As Debra Smith and Chad Smith state in their book, Demand Driven Performance: “Demand driven strategy is about dramatic lead-time compression and the alignment of efforts to respond to market requirements. This includes careful synchronization of planning, scheduling, and execution with actual consumption.” The idea is that organizations position themselves and their operations to be able to respond to customers and the environment in the most agile way possible, and with the least waste (of time, money, and other resources) possible.
We’ve already covered the first step of the design process, placing decoupling points, and this blog will discuss the big ideas behind the second step of the process, which is placing control points. While these blogs will provide a useful jumping-off point, oftentimes the most effective way to successfully create a demand driven operating model for your organization is working with a trained professional who understands the process deeply and can help guide you through it. If you’re interested in learning more or beginning the process, members of our team at Repathis, are certified as Demand Driven Leader Professionals, meaning we have resources certified to analyze and evaluate organizations using the demand driven operating model and demand driven S&OP principles. Contact us here if you’d like to learn more about designing a demand driven operating model and applying demand driven principles.
Let’s tackle the second step in designing a demand driven operating model: placing control points.
What Are Control Points?
Let’s first define what a control point is. Debra Smith and Chad Smith define control points in their book, Demand Driven Performance, as:
“Strategic locations in the logical product structure for a product or family that simplify the planning, scheduling, and control functions. Control points include gating operations, convergent points, divergent points, constraints, and shipping points. Detailed scheduling instructions are planned, implemented, and monitored at these locations.”
The writers encourage organizations to think of them as “places to transfer and amplify control through the system.”
The big ideas behind control points:
- Areas in the system can be controlled from strategically placed control points in lieu of trying to control every resource at all times.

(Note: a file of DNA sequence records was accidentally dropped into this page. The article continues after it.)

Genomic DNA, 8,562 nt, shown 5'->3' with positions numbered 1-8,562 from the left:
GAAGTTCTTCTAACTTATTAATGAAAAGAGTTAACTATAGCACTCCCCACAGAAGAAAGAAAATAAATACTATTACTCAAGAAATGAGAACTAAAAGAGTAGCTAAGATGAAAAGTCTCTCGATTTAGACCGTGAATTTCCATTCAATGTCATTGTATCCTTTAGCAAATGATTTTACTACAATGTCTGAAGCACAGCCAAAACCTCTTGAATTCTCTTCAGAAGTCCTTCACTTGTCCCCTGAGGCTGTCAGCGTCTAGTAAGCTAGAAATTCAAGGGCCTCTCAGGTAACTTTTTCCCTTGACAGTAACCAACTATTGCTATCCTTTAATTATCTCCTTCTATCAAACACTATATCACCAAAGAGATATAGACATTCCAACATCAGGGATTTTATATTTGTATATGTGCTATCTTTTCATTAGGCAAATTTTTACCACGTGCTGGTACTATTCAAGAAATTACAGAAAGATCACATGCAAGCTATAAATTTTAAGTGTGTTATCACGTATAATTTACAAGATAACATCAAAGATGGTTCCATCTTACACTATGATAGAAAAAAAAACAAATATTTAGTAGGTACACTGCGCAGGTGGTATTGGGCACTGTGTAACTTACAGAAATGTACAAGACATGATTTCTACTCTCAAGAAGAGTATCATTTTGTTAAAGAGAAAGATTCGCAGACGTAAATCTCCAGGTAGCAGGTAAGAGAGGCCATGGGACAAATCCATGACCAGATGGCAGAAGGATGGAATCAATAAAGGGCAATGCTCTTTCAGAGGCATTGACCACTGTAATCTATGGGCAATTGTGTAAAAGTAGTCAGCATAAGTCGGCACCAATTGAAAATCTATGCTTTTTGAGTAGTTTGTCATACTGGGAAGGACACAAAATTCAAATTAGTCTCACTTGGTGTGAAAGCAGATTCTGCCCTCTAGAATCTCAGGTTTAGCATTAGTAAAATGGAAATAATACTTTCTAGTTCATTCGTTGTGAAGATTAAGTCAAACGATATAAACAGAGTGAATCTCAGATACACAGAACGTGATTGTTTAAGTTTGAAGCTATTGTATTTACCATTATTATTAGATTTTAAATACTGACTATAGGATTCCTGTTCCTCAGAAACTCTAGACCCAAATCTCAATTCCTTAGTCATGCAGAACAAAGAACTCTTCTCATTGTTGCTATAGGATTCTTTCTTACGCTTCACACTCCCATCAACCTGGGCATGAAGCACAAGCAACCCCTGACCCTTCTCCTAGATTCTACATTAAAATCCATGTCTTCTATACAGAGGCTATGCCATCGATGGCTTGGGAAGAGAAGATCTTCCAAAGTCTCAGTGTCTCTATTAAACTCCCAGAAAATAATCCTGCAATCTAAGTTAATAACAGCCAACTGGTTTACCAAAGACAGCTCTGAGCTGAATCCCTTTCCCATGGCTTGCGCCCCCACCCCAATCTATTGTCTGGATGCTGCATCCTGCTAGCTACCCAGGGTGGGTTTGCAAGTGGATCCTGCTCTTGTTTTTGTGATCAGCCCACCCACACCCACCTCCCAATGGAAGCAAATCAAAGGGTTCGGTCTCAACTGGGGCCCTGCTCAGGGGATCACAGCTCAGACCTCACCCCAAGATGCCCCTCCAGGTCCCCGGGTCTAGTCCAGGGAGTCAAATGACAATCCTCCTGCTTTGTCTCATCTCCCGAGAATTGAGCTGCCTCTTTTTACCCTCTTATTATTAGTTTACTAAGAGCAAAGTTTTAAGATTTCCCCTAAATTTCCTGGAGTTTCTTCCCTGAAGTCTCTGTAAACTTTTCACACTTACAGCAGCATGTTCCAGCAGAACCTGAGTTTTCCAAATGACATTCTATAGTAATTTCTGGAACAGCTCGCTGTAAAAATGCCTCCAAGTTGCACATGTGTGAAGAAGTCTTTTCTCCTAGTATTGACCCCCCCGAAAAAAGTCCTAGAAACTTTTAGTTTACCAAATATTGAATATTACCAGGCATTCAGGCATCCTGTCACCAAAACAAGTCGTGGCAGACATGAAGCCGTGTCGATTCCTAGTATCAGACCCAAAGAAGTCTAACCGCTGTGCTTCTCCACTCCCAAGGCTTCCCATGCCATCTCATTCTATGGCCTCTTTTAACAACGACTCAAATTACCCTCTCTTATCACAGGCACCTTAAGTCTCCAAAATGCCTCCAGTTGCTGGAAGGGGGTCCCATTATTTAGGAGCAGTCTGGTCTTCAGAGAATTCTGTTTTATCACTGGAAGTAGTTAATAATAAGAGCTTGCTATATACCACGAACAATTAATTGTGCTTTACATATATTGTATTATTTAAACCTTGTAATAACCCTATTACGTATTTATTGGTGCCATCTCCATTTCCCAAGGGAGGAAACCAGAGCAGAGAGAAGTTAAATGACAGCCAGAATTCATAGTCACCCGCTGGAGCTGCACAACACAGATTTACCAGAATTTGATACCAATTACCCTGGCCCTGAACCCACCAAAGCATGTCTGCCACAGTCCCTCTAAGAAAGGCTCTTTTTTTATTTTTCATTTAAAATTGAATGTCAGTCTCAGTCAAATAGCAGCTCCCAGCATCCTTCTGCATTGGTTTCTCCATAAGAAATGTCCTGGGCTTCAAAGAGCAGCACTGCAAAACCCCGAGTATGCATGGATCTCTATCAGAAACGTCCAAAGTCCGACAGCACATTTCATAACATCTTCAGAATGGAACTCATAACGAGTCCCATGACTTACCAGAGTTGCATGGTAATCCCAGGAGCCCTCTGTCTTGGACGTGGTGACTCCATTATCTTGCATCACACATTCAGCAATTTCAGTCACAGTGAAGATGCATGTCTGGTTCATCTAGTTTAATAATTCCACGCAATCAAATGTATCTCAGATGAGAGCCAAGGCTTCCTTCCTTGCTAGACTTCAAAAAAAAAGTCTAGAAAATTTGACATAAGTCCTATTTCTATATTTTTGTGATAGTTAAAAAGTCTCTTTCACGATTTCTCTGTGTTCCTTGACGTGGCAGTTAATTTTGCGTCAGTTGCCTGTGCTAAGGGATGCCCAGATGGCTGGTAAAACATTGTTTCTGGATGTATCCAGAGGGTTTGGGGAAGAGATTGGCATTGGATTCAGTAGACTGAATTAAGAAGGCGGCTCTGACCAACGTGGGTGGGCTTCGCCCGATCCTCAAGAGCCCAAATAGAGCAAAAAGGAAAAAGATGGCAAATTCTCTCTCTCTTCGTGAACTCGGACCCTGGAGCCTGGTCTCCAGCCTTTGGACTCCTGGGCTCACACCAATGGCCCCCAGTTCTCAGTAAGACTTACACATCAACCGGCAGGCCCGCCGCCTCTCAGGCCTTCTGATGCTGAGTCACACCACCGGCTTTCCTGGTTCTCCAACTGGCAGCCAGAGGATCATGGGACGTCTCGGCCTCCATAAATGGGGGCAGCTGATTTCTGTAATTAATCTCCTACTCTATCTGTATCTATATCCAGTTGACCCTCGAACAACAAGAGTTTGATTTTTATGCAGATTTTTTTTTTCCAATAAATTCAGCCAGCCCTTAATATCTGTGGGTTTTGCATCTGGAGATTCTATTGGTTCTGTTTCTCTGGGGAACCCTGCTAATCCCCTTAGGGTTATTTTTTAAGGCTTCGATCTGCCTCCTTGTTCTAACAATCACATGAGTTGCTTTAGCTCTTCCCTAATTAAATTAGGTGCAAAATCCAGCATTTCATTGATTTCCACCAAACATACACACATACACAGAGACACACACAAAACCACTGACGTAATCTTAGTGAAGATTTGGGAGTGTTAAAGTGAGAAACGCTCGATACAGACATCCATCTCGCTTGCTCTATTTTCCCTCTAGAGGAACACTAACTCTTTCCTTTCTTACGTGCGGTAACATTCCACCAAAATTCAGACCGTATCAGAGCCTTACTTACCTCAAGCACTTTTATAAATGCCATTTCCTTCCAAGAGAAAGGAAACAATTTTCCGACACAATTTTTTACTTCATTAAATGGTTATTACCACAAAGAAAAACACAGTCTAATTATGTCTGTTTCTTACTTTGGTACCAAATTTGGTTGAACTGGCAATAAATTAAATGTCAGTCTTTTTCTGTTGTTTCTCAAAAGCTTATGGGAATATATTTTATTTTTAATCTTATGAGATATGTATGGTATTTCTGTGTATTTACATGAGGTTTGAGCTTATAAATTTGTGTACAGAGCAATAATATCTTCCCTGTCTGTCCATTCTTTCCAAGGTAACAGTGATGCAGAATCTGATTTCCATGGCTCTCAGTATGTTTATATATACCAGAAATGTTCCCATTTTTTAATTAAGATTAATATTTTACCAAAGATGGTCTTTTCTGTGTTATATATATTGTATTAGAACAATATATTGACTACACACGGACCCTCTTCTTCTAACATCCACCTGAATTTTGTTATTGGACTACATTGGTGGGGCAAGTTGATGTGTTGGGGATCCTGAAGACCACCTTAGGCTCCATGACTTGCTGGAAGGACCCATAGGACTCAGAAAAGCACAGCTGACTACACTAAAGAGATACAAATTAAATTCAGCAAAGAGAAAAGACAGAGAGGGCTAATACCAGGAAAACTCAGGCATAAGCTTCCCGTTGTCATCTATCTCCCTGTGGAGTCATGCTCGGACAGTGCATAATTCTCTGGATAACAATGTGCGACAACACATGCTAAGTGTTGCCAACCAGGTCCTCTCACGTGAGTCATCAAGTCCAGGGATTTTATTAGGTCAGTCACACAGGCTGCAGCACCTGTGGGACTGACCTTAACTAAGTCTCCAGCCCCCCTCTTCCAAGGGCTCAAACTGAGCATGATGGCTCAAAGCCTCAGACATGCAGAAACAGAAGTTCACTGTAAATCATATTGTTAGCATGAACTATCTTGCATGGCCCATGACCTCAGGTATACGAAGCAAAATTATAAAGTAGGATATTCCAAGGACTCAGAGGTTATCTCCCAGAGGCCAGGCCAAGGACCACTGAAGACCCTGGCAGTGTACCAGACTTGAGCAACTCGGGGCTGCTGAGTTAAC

- Control points are usually placed between decoupling points to shorten the lead time and minimize variability between the points, leading to less required stock at the decoupling point.
- Control points don’t act as decoupling points, which are strategically placed inventory between processes to create independence between those processes. Instead, they help better-manage the lead times they are involved with.
- Scheduling of lead-time horizons within the system can be streamlined using control points. Once ideal completion time for a decoupling point or customer delivery is determined, the control point can be scheduled to meet that deadline. That schedule then dictates the schedule of all resources and areas within that lead-time horizon. In essence, control points set the pace of systems.
Where Should I Place Control Points?
There are multiple considerations necessary when choosing the location of control points. Debra and Chad Smith list four considerations for placing control points in their book, Demand Driven Performance:
Points of Scarce Capacity
Capacity constrained resources, or resources with limited capacity related to required load ratio, are ideal control point candidates. Because these resources have limited capacity, if they are disrupted, they could easily become bottlenecks, and therefore their schedule should be controlled and maintained.
Exit and Entry Points
Points of exit and entry are excellent places to put control points as it helps a company to create limits and control the entire process. Examples include releasing or introducing work, delivering finished work to customers or decoupling points/inventory, as well as releasing work to an outside processor. By establishing control limits especially for when work is outside of the company’s supervision, organizations can better maintain schedules.
Points where product structures or manufacturing routings converge or deviate are called common points, and they are useful in controlling many pathways from one control point. While these areas can sometimes be labeled as little-value-added, they offer incredible opportunity by providing a single point that multiple product lines and processes pass through, allowing a wealth of information to be gathered from one control point.
Points That Have Notorious Process Instability
Placing a control point on resources that are regularly instable allows an organization to focus on controlling and minimizing its instability, since the schedule and consistency of control points dictate the schedule of all resources in the related lead-time horizon. By taking the time to truly understand the instable resource, how it’s inputs and outputs work, and why it is so unstable, organizations will improve the flow of its entire operations.
Interested in learning more about control points, decoupling points, designing a demand driven operating model for your organization, or implementing software that compliments demand driven operations, like our manufacturing software, Revive? Contact our team at Repathis here.